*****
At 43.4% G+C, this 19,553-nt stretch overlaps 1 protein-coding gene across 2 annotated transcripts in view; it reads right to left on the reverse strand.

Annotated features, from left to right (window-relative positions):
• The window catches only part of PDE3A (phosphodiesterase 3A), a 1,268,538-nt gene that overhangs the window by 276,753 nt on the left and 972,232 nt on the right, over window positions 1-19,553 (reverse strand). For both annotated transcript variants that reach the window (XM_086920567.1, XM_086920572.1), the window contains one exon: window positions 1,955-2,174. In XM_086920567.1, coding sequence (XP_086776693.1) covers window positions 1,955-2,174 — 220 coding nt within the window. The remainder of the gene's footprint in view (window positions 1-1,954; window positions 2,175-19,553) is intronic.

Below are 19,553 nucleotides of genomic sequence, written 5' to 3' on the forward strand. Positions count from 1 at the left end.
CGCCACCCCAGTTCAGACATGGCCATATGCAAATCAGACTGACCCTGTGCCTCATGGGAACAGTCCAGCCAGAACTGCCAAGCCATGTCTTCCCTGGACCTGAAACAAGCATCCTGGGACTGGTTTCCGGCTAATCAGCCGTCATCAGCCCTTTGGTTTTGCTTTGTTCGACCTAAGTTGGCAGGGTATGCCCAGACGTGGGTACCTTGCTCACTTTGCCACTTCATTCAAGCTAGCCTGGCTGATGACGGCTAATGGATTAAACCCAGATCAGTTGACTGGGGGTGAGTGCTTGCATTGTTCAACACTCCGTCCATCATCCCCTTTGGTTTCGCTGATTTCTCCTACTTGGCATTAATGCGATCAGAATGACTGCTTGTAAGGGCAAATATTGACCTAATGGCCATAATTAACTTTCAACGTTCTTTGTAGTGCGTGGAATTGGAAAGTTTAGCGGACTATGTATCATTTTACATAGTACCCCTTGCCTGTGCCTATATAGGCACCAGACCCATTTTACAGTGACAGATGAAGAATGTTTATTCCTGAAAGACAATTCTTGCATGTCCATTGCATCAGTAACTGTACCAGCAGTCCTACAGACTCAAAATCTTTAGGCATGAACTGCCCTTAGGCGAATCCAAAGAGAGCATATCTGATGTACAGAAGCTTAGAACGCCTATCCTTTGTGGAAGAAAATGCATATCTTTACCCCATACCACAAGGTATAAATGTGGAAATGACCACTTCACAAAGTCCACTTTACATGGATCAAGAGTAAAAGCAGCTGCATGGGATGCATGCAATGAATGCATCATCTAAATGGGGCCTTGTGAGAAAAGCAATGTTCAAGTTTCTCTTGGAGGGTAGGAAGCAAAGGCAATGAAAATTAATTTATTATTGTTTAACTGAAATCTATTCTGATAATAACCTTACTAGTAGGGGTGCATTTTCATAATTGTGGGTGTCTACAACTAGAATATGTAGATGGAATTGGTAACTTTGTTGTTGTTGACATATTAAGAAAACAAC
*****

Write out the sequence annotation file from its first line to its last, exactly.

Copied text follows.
At 43.4% G+C, this 19,553-nt stretch overlaps 1 protein-coding gene across 2 annotated transcripts in view; it reads right to left on the reverse strand.

Annotated features, from left to right (window-relative positions):
• The window catches only part of PDE3A (phosphodiesterase 3A), a 1,268,538-nt gene that overhangs the window by 276,753 nt on the left and 972,232 nt on the right, over window positions 1-19,553 (reverse strand). For both annotated transcript variants that reach the window (XM_086920567.1, XM_086920572.1), the window contains one exon: window positions 1,955-2,174. In XM_086920567.1, coding sequence (XP_086776693.1) covers window positions 1,955-2,174 — 220 coding nt within the window. The remainder of the gene's footprint in view (window positions 1-1,954; window positions 2,175-19,553) is intronic.

Below are 19,553 nucleotides of genomic sequence, written 5' to 3' on the forward strand. Positions count from 1 at the left end.
CGCCACCCCAGTTCAGACATGGCCATATGCAAATCAGACTGACCCTGTGCCTCATGGGAACAGTCCAGCCAGAACTGCCAAGCCATGTCTTCCCTGGACCTGAAACAAGCATCCTGGGACTGGTTTCCGGCTAATCAGCCGTCATCAGCCCTTTGGTTTTGCTTTGTTCGACCTAAGTTGGCAGGGTATGCCCAGACGTGGGTACCTTGCTCACTTTGCCACTTCATTCAAGCTAGCCTGGCTGATGACGGCTAATGGATTAAACCCAGATCAGTTGACTGGGGGTGAGTGCTTGCATTGTTCAACACTCCGTCCATCATCCCCTTTGGTTTCGCTGATTTCTCCTACTTGGCATTAATGCGATCAGAATGACTGCTTGTAAGGGCAAATATTGACCTAATGGCCATAATTAACTTTCAACGTTCTTTGTAGTGCGTGGAATTGGAAAGTTTAGCGGACTATGTATCATTTTACATAGTACCCCTTGCCTGTGCCTATATAGGCACCAGACCCATTTTACAGTGACAGATGAAGAATGTTTATTCCTGAAAGACAATTCTTGCATGTCCATTGCATCAGTAACTGTACCAGCAGTCCTACAGACTCAAAATCTTTAGGCATGAACTGCCCTTAGGCGAATCCAAAGAGAGCATATCTGATGTACAGAAGCTTAGAACGCCTATCCTTTGTGGAAGAAAATGCATATCTTTACCCCATACCACAAGGTATAAATGTGGAAATGACCACTTCACAAAGTCCACTTTACATGGATCAAGAGTAAAAGCAGCTGCATGGGATGCATGCAATGAATGCATCATCTAAATGGGGCCTTGTGAGAAAAGCAATGTTCAAGTTTCTCTTGGAGGGTAGGAAGCAAAGGCAATGAAAATTAATTTATTATTGTTTAACTGAAATCTATTCTGATAATAACCTTACTAGTAGGGGTGCATTTTCATAATTGTGGGTGTCTACAACTAGAATATGTAGATGGAATTGGTAACTTTGTTGTTGTTGACATATTAAGAAAACAAC